by now  the news that osama bin laden is dead is old hat, and the media is already moving on to other things. its interesting to note that it was only a week ago that the news brought with it an enormous reaction around the world, but none greater than in our own country. streets were filled with celebrations, large crowds of complete strangers held hands and hugged one another while singing patriotic songs.  the new york daily news wrote:

New Yorkers took to the streets Sunday night, rising up in a passionate chorus of patriotic pride over news that America’s most wanted man was dead. People crowded into Times Square and in the streets around Ground Zero, fists pumping and flags waving… Spontaneous choruses of the “The Star-Spangled Banner” filled the clear night air.

ap photo - tina feinberg

Draped in the American flag, Pedro Valerio, of Elizabeth, N.J., right, and others in New York's Times Square react to the news of Osama Bin Laden's death early Monday morning May 2, 2011. (AP Photo/Tina Fineberg)

the debate has already begun regarding the appropriateness of celebrating over the death of one who, by all accounts, never trusted in christ and so has just enetered into an eternity of torment- paying the price for his rebellion against god.(some good thoughts on this here, here,  and here).

i’m still sorting through those thoughts, but for today my mind moves to a different vantage point regarding this news and the response to it.

the country is coming together as, in many ways, hasn’t been see since the events  and days following september 11, 2011. bin laden’s death won’t bring world peace, but it brings a sense of justice. for now, there is a mostly unified spirit of patriotism and celebration. but over time, just as happened following the weeks, months, & years of 9/11, we will move on and something else will grab the headlines. the sentiment will remain, “justice has been served”, but the intentional celebration of the fact will wane and fade away.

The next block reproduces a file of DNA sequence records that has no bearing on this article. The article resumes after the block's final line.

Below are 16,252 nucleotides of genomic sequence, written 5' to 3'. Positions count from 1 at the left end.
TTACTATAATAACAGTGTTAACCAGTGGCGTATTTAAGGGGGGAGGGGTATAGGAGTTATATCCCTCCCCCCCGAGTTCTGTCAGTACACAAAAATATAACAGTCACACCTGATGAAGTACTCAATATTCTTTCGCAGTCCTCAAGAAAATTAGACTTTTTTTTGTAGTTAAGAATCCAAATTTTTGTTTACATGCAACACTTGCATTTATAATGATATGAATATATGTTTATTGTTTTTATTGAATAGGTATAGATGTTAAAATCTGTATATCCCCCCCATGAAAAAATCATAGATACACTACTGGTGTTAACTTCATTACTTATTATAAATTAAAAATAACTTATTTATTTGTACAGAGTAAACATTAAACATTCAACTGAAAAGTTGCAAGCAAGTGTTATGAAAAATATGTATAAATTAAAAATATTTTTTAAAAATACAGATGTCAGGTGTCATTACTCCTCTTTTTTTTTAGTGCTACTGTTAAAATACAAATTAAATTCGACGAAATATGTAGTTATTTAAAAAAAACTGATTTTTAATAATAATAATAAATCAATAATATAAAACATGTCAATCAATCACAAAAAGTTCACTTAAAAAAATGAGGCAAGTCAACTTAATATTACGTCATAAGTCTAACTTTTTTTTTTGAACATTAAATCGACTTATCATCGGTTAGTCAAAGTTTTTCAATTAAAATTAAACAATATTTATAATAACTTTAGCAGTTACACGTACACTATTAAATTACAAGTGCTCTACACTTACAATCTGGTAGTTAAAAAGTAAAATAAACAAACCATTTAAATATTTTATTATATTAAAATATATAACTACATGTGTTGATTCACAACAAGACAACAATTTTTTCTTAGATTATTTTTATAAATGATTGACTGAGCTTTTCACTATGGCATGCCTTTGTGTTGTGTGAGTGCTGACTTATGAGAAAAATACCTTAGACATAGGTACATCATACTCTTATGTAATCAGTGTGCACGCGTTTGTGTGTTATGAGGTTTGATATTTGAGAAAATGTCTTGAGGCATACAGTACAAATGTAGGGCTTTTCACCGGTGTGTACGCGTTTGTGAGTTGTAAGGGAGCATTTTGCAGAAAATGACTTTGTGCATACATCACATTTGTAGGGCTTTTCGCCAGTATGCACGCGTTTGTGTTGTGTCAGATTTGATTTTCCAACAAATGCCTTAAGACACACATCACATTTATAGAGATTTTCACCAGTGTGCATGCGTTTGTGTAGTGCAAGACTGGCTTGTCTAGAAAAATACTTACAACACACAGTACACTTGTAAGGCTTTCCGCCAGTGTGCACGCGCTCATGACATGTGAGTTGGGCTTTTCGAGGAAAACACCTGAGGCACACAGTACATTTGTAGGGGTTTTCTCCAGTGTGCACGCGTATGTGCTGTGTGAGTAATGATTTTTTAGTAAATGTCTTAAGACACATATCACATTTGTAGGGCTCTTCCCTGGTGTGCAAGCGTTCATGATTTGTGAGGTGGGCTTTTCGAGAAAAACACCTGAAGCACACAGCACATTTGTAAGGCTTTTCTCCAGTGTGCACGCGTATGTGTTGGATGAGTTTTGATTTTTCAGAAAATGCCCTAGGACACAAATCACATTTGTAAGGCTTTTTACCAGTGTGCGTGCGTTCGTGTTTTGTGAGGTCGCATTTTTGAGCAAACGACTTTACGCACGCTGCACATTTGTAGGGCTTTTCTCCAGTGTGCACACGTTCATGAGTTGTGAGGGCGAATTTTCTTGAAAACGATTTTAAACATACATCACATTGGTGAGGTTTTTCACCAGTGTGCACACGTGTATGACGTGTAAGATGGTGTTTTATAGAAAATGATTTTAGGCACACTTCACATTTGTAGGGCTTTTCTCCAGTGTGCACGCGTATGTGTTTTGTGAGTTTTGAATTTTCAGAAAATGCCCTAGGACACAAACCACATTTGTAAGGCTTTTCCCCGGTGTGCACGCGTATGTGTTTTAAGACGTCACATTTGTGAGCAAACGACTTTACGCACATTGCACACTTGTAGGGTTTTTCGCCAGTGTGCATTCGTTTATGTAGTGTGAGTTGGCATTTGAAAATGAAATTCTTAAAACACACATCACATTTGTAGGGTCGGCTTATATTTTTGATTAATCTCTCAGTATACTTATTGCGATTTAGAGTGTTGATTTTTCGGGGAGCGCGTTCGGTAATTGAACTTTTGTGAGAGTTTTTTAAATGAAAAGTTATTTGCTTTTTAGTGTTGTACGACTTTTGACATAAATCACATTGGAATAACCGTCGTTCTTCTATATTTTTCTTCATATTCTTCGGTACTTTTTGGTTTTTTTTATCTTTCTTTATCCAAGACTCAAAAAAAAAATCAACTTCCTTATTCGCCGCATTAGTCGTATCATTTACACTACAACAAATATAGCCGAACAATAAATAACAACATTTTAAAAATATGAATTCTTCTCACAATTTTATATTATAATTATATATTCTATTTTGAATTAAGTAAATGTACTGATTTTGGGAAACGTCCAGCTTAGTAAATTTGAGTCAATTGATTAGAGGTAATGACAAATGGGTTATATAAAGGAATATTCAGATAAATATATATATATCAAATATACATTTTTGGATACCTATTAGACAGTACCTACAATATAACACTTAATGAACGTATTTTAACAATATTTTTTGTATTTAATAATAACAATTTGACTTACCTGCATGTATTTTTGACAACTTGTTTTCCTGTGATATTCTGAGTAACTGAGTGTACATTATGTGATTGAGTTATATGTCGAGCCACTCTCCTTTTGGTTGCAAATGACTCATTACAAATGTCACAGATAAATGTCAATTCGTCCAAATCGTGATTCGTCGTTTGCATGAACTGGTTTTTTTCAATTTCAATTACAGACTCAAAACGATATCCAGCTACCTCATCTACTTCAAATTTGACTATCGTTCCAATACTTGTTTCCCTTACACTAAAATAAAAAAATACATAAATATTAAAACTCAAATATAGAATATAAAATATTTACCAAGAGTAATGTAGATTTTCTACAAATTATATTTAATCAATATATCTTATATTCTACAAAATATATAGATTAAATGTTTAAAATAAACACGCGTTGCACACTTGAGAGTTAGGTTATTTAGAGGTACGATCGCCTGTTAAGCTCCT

this makes me think about the church and our reaction to another death. justa couple of weeks ago we were finishing up celebration’s of the death and resurrection of jesus christ. there was a lot of talk and pageantry regarding those events- but it didn’t take long for us to move on. and our lives as christians are often that way. we are thankful for the gospel, but day in and day out- we have other things that are more pressing that occupy our thoughts.

the gathering of christ’s church (another crowd of people from different backgrounds, ages & stages of life) should be a much greater celebration– because  our hero died a death that really will bring peace- & not only that, His resurrection gives us lasting hope that death & injustice will forever be eradicated.

that is why we worship. that is why we gather together each week– to celebrate our savior & rejoice that his life & death is more than a moral victory- it is the hope of all mankind. and for that reason our celebration of the executed (and risen!) savior should be louder, stronger, & sustained infinitely longer than the celebration over the death of an executed villain.